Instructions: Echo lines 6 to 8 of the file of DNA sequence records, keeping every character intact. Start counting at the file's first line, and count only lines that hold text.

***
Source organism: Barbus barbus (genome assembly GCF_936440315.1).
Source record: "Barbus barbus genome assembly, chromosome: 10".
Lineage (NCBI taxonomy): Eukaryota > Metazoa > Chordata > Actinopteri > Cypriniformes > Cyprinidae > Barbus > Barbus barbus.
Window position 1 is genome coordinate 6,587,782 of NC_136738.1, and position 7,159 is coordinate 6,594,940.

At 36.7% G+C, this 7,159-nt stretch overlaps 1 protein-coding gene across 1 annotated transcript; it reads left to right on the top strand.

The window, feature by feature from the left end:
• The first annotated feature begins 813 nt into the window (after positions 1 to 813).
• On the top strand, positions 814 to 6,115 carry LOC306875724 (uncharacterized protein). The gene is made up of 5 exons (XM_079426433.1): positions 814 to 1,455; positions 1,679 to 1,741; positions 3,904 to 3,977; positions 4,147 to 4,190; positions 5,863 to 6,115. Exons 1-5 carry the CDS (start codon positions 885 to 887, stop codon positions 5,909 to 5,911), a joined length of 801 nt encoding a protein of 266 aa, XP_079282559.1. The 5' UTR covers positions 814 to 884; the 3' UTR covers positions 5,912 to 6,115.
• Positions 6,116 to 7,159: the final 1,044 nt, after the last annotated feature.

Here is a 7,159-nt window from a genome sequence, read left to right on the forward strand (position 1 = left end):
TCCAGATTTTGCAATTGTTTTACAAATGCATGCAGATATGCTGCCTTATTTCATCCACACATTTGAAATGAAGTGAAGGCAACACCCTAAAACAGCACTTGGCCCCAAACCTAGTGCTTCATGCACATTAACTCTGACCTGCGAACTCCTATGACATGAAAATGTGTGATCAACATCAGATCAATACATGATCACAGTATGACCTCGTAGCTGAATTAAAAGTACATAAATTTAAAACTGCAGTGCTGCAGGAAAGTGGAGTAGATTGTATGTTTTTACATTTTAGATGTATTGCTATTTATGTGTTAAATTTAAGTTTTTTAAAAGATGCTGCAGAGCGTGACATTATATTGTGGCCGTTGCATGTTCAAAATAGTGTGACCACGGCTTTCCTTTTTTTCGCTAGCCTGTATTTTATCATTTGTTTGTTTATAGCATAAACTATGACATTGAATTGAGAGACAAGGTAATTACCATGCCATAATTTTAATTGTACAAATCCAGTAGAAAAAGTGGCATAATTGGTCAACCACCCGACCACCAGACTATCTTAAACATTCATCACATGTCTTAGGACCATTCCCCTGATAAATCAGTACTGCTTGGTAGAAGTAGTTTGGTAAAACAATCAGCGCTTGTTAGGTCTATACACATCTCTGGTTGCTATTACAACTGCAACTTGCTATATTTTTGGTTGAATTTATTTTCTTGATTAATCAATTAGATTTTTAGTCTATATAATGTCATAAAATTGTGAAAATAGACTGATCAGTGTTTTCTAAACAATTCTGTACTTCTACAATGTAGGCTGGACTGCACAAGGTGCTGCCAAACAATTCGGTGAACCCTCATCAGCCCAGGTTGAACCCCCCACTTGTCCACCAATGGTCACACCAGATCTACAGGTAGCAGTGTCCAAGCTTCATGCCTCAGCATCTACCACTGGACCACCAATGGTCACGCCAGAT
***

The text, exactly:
The window, feature by feature from the left end:
• The first annotated feature begins 813 nt into the window (after positions 1 to 813).
• On the top strand, positions 814 to 6,115 carry LOC306875724 (uncharacterized protein). The gene is made up of 5 exons (XM_079426433.1): positions 814 to 1,455; positions 1,679 to 1,741; positions 3,904 to 3,977; positions 4,147 to 4,190; positions 5,863 to 6,115. Exons 1-5 carry the CDS (start codon positions 885 to 887, stop codon positions 5,909 to 5,911), a joined length of 801 nt encoding a protein of 266 aa, XP_079282559.1. The 5' UTR covers positions 814 to 884; the 3' UTR covers positions 5,912 to 6,115.